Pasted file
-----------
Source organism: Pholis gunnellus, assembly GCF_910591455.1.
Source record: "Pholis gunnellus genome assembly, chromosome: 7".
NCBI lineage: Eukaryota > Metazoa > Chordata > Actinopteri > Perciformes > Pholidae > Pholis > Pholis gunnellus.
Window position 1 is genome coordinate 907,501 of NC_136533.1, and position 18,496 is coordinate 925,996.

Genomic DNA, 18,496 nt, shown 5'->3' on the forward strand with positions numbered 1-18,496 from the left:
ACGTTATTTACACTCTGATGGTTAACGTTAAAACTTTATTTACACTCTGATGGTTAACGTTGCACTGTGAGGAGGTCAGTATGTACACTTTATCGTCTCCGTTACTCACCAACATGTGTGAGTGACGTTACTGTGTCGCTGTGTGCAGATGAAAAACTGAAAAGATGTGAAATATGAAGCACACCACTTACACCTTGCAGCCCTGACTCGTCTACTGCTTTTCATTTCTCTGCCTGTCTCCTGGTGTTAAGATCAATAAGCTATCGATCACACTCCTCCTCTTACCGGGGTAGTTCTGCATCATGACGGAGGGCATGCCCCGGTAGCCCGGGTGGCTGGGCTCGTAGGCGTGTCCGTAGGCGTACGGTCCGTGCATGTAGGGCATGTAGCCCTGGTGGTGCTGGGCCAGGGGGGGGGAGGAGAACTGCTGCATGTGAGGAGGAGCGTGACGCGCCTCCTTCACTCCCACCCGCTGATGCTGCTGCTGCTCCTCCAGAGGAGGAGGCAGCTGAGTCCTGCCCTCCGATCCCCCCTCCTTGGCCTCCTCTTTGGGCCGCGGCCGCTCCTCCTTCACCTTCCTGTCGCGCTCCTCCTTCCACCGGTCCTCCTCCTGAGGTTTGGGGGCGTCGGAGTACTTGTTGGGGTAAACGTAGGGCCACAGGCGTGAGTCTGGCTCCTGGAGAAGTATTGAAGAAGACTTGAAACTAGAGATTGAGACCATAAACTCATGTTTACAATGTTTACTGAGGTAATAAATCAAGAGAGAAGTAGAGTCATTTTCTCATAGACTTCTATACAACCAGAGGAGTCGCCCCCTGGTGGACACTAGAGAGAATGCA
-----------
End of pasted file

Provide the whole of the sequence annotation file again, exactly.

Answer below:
Source organism: Pholis gunnellus, assembly GCF_910591455.1.
Source record: "Pholis gunnellus genome assembly, chromosome: 7".
NCBI lineage: Eukaryota > Metazoa > Chordata > Actinopteri > Perciformes > Pholidae > Pholis > Pholis gunnellus.
Window position 1 is genome coordinate 907,501 of NC_136533.1, and position 18,496 is coordinate 925,996.

Genomic DNA, 18,496 nt, shown 5'->3' on the forward strand with positions numbered 1-18,496 from the left:
ACGTTATTTACACTCTGATGGTTAACGTTAAAACTTTATTTACACTCTGATGGTTAACGTTGCACTGTGAGGAGGTCAGTATGTACACTTTATCGTCTCCGTTACTCACCAACATGTGTGAGTGACGTTACTGTGTCGCTGTGTGCAGATGAAAAACTGAAAAGATGTGAAATATGAAGCACACCACTTACACCTTGCAGCCCTGACTCGTCTACTGCTTTTCATTTCTCTGCCTGTCTCCTGGTGTTAAGATCAATAAGCTATCGATCACACTCCTCCTCTTACCGGGGTAGTTCTGCATCATGACGGAGGGCATGCCCCGGTAGCCCGGGTGGCTGGGCTCGTAGGCGTGTCCGTAGGCGTACGGTCCGTGCATGTAGGGCATGTAGCCCTGGTGGTGCTGGGCCAGGGGGGGGGAGGAGAACTGCTGCATGTGAGGAGGAGCGTGACGCGCCTCCTTCACTCCCACCCGCTGATGCTGCTGCTGCTCCTCCAGAGGAGGAGGCAGCTGAGTCCTGCCCTCCGATCCCCCCTCCTTGGCCTCCTCTTTGGGCCGCGGCCGCTCCTCCTTCACCTTCCTGTCGCGCTCCTCCTTCCACCGGTCCTCCTCCTGAGGTTTGGGGGCGTCGGAGTACTTGTTGGGGTAAACGTAGGGCCACAGGCGTGAGTCTGGCTCCTGGAGAAGTATTGAAGAAGACTTGAAACTAGAGATTGAGACCATAAACTCATGTTTACAATGTTTACTGAGGTAATAAATCAAGAGAGAAGTAGAGTCATTTTCTCATAGACTTCTATACAACCAGAGGAGTCGCCCCCTGGTGGACACTAGAGAGAATGCA